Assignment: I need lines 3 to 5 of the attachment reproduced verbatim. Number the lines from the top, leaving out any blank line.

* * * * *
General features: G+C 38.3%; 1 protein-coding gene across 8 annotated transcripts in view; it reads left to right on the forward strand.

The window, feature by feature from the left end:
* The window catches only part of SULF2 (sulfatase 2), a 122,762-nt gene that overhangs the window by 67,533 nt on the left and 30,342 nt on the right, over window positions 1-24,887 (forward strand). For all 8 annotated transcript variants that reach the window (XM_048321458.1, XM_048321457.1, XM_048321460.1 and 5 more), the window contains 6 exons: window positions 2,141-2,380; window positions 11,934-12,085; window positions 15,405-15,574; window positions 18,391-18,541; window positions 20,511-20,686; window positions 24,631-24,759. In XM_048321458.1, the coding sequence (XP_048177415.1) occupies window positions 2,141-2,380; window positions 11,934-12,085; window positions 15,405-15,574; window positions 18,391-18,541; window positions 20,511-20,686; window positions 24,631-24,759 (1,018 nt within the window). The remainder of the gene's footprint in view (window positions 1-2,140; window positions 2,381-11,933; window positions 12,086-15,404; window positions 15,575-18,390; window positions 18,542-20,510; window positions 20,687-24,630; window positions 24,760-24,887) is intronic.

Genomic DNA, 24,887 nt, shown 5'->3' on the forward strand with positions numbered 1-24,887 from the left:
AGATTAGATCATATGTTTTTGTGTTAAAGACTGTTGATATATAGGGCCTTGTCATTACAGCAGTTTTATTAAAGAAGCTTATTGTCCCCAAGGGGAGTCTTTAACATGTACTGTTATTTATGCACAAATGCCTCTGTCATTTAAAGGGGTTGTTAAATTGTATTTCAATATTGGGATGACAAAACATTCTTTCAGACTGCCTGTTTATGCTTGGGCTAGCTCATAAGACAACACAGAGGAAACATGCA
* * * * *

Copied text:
* The window catches only part of SULF2 (sulfatase 2), a 122,762-nt gene that overhangs the window by 67,533 nt on the left and 30,342 nt on the right, over window positions 1-24,887 (forward strand). For all 8 annotated transcript variants that reach the window (XM_048321458.1, XM_048321457.1, XM_048321460.1 and 5 more), the window contains 6 exons: window positions 2,141-2,380; window positions 11,934-12,085; window positions 15,405-15,574; window positions 18,391-18,541; window positions 20,511-20,686; window positions 24,631-24,759. In XM_048321458.1, the coding sequence (XP_048177415.1) occupies window positions 2,141-2,380; window positions 11,934-12,085; window positions 15,405-15,574; window positions 18,391-18,541; window positions 20,511-20,686; window positions 24,631-24,759 (1,018 nt within the window). The remainder of the gene's footprint in view (window positions 1-2,140; window positions 2,381-11,933; window positions 12,086-15,404; window positions 15,575-18,390; window positions 18,542-20,510; window positions 20,687-24,630; window positions 24,760-24,887) is intronic.

Genomic DNA, 24,887 nt, shown 5'->3' on the forward strand with positions numbered 1-24,887 from the left:
AGATTAGATCATATGTTTTTGTGTTAAAGACTGTTGATATATAGGGCCTTGTCATTACAGCAGTTTTATTAAAGAAGCTTATTGTCCCCAAGGGGAGTCTTTAACATGTACTGTTATTTATGCACAAATGCCTCTGTCATTTAAAGGGGTTGTTAAATTGTATTTCAATATTGGGATGACAAAACATTCTTTCAGACTGCCTGTTTATGCTTGGGCTAGCTCATAAGACAACACAGAGGAAACATGCA